What's the origin of the word "Matrix" used as either a name or a description of a virtual reality environment? The best known example is of course from the film of the same name, and it's widely reported that the name in this case was taken from Gibson's Neuromancer, but this is predated by the similarly named computer system on Gallifrey in Doctor Who (first appearing in the episode The Deadly Assassin in 1976, several years before Gibson started publishing). Are there any earlier occurrences, or is this the origin of the word?
There are no earlier references given in the "matrix" entry on p. 117 of Brave New Words: The Oxford Dictionary of Science Fiction, I think it's likely the researchers for the Dictionary would have turned up any if they existed. So, there's a very good chance The Deadly Assassin (1976) is the first example of "matrix" being used to mean "cyberspace or virtual reality", although of course the word itself has earlier meanings (it's used in mathematics, and in biology to refer to some kind of source where something grows).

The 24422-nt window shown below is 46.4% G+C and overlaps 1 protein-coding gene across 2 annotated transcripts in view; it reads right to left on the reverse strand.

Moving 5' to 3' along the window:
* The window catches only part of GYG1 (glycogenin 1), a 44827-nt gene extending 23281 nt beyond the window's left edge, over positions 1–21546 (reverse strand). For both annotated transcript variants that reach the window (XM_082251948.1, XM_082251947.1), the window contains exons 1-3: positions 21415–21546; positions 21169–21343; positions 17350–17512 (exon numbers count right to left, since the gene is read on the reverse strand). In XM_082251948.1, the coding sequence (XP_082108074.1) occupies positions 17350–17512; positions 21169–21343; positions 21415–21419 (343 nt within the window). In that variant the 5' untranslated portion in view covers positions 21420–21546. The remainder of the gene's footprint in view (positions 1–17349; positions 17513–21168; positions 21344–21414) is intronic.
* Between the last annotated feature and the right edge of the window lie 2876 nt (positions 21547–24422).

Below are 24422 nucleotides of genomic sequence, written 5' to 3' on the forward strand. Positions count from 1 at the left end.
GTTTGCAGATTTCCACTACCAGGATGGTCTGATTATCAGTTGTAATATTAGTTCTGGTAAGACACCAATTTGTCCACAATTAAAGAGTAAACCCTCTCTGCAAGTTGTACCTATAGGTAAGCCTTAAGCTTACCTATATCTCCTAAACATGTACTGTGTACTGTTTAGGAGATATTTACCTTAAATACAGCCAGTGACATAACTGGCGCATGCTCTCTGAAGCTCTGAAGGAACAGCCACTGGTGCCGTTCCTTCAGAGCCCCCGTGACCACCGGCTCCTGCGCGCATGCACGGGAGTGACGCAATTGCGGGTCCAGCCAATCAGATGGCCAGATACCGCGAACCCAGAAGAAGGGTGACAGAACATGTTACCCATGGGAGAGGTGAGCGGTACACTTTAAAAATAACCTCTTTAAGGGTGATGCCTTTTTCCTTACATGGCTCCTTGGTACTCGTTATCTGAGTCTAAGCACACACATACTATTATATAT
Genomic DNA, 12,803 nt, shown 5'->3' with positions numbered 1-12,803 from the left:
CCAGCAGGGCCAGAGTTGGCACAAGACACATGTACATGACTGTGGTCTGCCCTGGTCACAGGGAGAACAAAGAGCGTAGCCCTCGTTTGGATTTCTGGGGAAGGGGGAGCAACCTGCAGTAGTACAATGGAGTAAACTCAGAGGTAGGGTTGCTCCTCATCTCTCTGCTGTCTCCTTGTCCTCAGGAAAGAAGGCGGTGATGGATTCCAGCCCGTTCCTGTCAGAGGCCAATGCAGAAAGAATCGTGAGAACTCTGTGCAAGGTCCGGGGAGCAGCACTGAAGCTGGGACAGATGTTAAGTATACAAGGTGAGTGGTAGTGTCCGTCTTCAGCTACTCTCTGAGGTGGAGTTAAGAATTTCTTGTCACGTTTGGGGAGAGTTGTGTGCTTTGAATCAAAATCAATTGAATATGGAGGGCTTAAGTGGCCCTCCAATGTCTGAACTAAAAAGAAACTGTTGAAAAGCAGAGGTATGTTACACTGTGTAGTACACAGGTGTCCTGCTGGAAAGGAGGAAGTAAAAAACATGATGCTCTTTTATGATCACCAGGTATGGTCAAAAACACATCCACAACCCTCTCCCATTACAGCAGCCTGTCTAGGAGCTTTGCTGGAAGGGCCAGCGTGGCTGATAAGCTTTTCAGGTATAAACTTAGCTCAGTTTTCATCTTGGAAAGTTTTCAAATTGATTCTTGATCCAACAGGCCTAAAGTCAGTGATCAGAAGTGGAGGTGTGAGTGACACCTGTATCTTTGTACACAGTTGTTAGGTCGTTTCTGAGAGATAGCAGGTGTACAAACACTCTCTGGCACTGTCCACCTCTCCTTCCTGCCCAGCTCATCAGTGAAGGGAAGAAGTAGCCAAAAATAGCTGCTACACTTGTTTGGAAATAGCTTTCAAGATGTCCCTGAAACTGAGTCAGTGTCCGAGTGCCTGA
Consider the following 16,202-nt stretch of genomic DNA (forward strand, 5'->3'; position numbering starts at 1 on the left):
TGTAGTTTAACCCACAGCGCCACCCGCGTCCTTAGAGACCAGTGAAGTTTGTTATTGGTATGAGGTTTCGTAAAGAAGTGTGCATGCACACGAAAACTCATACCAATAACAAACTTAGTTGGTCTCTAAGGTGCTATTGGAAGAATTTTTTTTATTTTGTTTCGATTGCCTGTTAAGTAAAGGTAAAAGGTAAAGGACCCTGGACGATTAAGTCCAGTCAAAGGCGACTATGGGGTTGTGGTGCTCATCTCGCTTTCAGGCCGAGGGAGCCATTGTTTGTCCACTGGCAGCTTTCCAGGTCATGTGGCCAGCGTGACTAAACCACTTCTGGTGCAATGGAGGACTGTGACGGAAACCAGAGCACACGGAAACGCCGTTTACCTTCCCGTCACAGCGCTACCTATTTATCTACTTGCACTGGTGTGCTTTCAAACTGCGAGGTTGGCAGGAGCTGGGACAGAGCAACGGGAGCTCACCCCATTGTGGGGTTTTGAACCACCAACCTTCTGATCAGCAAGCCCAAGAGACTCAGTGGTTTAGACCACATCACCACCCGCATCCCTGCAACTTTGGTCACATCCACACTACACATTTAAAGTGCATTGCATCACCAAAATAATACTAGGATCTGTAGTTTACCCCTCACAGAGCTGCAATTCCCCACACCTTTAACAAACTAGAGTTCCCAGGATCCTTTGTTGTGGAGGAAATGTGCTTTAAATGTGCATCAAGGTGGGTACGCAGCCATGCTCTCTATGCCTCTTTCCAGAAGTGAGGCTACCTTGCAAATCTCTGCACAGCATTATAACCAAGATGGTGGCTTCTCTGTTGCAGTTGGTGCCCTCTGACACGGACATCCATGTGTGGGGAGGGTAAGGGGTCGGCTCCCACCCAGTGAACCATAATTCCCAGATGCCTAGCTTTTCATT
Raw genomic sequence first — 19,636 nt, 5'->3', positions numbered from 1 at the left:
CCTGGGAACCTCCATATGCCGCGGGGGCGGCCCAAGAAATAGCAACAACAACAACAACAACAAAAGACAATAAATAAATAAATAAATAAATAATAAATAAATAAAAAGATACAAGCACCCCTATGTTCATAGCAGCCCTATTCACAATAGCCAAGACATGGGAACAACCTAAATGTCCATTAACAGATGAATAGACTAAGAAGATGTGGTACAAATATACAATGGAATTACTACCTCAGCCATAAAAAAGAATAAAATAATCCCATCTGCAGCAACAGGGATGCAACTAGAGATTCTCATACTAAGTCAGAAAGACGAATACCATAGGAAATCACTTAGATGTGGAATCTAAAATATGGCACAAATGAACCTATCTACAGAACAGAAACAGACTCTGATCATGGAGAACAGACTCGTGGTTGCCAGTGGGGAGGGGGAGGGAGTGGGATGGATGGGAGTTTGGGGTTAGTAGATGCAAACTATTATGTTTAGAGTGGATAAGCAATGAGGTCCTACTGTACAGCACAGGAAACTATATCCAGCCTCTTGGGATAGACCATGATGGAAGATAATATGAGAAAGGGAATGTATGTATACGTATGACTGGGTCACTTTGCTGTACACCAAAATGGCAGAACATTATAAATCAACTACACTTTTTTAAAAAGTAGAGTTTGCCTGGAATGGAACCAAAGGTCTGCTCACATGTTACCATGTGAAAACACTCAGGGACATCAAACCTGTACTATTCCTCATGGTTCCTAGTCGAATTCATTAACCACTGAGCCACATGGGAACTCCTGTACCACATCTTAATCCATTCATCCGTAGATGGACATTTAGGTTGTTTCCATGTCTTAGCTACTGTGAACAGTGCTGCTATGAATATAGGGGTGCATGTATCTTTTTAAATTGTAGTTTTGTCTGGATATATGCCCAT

edit: user14111 posted a link to examples of "matrix" on a useful website of science fiction citations, but note that this page describes the website as "the Oxford English Dictionary's science fiction words site", so presumably the editors of the Oxford Dictionary of Science Fiction would have known about those examples and not considered any of the pre-1976 ones to be examples of matrix being used to mean cyberspace/virtual reality.
Having just watched the 1972 science fiction film Solaris, I was surprised to hear this dialog.
There is no Hari. She's dead. You're just a reproduction, a mechanical reproduction. A copy. A matrix.
Later in the film this applies to more than a "person" but actually entire virtual environments. Not quite identical to "The Matrix", but some similarities.